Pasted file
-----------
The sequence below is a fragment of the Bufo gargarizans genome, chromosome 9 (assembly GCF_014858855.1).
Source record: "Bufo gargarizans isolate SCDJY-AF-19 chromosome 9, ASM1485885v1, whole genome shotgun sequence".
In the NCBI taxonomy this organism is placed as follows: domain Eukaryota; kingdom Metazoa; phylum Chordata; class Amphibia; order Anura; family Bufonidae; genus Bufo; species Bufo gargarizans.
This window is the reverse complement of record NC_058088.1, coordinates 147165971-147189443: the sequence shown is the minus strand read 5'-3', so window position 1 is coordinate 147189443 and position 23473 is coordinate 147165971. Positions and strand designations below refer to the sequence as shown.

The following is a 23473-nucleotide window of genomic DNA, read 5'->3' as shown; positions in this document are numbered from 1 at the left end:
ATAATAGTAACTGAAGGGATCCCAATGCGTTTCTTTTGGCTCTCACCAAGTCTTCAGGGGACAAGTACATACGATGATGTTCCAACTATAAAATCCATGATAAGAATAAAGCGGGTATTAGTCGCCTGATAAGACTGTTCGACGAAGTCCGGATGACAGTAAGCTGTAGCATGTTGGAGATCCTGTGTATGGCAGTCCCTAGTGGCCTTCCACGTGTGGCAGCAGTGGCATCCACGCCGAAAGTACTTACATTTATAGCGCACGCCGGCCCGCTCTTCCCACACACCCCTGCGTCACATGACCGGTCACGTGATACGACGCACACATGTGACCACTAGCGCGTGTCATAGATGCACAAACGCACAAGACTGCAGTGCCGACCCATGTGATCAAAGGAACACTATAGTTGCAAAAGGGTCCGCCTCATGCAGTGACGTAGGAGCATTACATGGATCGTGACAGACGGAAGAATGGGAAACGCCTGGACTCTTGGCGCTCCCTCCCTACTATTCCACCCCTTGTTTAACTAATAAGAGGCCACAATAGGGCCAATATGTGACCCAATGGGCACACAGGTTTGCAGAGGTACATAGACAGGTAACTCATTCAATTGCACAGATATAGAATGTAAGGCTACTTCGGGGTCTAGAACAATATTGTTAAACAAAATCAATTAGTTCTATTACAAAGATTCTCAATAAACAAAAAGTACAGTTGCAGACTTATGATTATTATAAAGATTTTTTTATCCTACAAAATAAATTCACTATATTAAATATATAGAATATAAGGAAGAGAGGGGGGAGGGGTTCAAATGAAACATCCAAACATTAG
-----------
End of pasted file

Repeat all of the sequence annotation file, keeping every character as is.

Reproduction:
The sequence below is a fragment of the Bufo gargarizans genome, chromosome 9 (assembly GCF_014858855.1).
Source record: "Bufo gargarizans isolate SCDJY-AF-19 chromosome 9, ASM1485885v1, whole genome shotgun sequence".
In the NCBI taxonomy this organism is placed as follows: domain Eukaryota; kingdom Metazoa; phylum Chordata; class Amphibia; order Anura; family Bufonidae; genus Bufo; species Bufo gargarizans.
This window is the reverse complement of record NC_058088.1, coordinates 147165971-147189443: the sequence shown is the minus strand read 5'-3', so window position 1 is coordinate 147189443 and position 23473 is coordinate 147165971. Positions and strand designations below refer to the sequence as shown.

The following is a 23473-nucleotide window of genomic DNA, read 5'->3' as shown; positions in this document are numbered from 1 at the left end:
ATAATAGTAACTGAAGGGATCCCAATGCGTTTCTTTTGGCTCTCACCAAGTCTTCAGGGGACAAGTACATACGATGATGTTCCAACTATAAAATCCATGATAAGAATAAAGCGGGTATTAGTCGCCTGATAAGACTGTTCGACGAAGTCCGGATGACAGTAAGCTGTAGCATGTTGGAGATCCTGTGTATGGCAGTCCCTAGTGGCCTTCCACGTGTGGCAGCAGTGGCATCCACGCCGAAAGTACTTACATTTATAGCGCACGCCGGCCCGCTCTTCCCACACACCCCTGCGTCACATGACCGGTCACGTGATACGACGCACACATGTGACCACTAGCGCGTGTCATAGATGCACAAACGCACAAGACTGCAGTGCCGACCCATGTGATCAAAGGAACACTATAGTTGCAAAAGGGTCCGCCTCATGCAGTGACGTAGGAGCATTACATGGATCGTGACAGACGGAAGAATGGGAAACGCCTGGACTCTTGGCGCTCCCTCCCTACTATTCCACCCCTTGTTTAACTAATAAGAGGCCACAATAGGGCCAATATGTGACCCAATGGGCACACAGGTTTGCAGAGGTACATAGACAGGTAACTCATTCAATTGCACAGATATAGAATGTAAGGCTACTTCGGGGTCTAGAACAATATTGTTAAACAAAATCAATTAGTTCTATTACAAAGATTCTCAATAAACAAAAAGTACAGTTGCAGACTTATGATTATTATAAAGATTTTTTTATCCTACAAAATAAATTCACTATATTAAATATATAGAATATAAGGAAGAGAGGGGGGAGGGGTTCAAATGAAACATCCAAACATTAG